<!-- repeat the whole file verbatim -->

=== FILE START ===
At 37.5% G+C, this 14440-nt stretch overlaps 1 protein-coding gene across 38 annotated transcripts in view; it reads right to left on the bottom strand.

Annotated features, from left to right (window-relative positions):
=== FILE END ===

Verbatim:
At 37.5% G+C, this 14440-nt stretch overlaps 1 protein-coding gene across 38 annotated transcripts in view; it reads right to left on the bottom strand.

Annotated features, from left to right (window-relative positions):